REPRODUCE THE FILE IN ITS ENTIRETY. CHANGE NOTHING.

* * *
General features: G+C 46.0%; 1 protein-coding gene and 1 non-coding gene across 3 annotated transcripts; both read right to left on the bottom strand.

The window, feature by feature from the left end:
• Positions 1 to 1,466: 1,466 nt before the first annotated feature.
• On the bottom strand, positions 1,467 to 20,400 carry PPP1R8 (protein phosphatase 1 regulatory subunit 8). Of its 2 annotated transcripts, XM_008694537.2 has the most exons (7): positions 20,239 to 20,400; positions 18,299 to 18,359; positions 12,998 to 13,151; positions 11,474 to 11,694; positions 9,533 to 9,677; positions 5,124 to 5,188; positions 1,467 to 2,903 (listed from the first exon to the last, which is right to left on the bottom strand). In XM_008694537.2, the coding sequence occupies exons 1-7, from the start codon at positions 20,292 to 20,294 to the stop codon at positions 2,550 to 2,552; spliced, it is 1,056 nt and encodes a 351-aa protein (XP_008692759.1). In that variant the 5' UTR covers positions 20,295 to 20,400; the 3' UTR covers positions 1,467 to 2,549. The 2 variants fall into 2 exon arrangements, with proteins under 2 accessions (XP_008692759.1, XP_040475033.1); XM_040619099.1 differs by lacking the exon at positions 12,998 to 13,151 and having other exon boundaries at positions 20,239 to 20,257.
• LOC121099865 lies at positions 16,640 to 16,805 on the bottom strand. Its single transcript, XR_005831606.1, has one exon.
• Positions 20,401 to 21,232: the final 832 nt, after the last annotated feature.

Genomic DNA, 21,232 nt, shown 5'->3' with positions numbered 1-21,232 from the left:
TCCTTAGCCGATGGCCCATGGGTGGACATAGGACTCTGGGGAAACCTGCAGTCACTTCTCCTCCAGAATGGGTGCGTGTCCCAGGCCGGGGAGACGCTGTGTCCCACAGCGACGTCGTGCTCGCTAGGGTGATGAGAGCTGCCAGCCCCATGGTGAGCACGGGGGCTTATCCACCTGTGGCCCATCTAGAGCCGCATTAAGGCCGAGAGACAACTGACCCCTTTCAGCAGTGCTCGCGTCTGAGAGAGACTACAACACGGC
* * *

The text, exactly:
General features: G+C 46.0%; 1 protein-coding gene and 1 non-coding gene across 3 annotated transcripts; both read right to left on the bottom strand.

The window, feature by feature from the left end:
• Positions 1 to 1,466: 1,466 nt before the first annotated feature.
• On the bottom strand, positions 1,467 to 20,400 carry PPP1R8 (protein phosphatase 1 regulatory subunit 8). Of its 2 annotated transcripts, XM_008694537.2 has the most exons (7): positions 20,239 to 20,400; positions 18,299 to 18,359; positions 12,998 to 13,151; positions 11,474 to 11,694; positions 9,533 to 9,677; positions 5,124 to 5,188; positions 1,467 to 2,903 (listed from the first exon to the last, which is right to left on the bottom strand). In XM_008694537.2, the coding sequence occupies exons 1-7, from the start codon at positions 20,292 to 20,294 to the stop codon at positions 2,550 to 2,552; spliced, it is 1,056 nt and encodes a 351-aa protein (XP_008692759.1). In that variant the 5' UTR covers positions 20,295 to 20,400; the 3' UTR covers positions 1,467 to 2,549. The 2 variants fall into 2 exon arrangements, with proteins under 2 accessions (XP_008692759.1, XP_040475033.1); XM_040619099.1 differs by lacking the exon at positions 12,998 to 13,151 and having other exon boundaries at positions 20,239 to 20,257.
• LOC121099865 lies at positions 16,640 to 16,805 on the bottom strand. Its single transcript, XR_005831606.1, has one exon.
• Positions 20,401 to 21,232: the final 832 nt, after the last annotated feature.

Genomic DNA, 21,232 nt, shown 5'->3' with positions numbered 1-21,232 from the left:
TCCTTAGCCGATGGCCCATGGGTGGACATAGGACTCTGGGGAAACCTGCAGTCACTTCTCCTCCAGAATGGGTGCGTGTCCCAGGCCGGGGAGACGCTGTGTCCCACAGCGACGTCGTGCTCGCTAGGGTGATGAGAGCTGCCAGCCCCATGGTGAGCACGGGGGCTTATCCACCTGTGGCCCATCTAGAGCCGCATTAAGGCCGAGAGACAACTGACCCCTTTCAGCAGTGCTCGCGTCTGAGAGAGACTACAACACGGC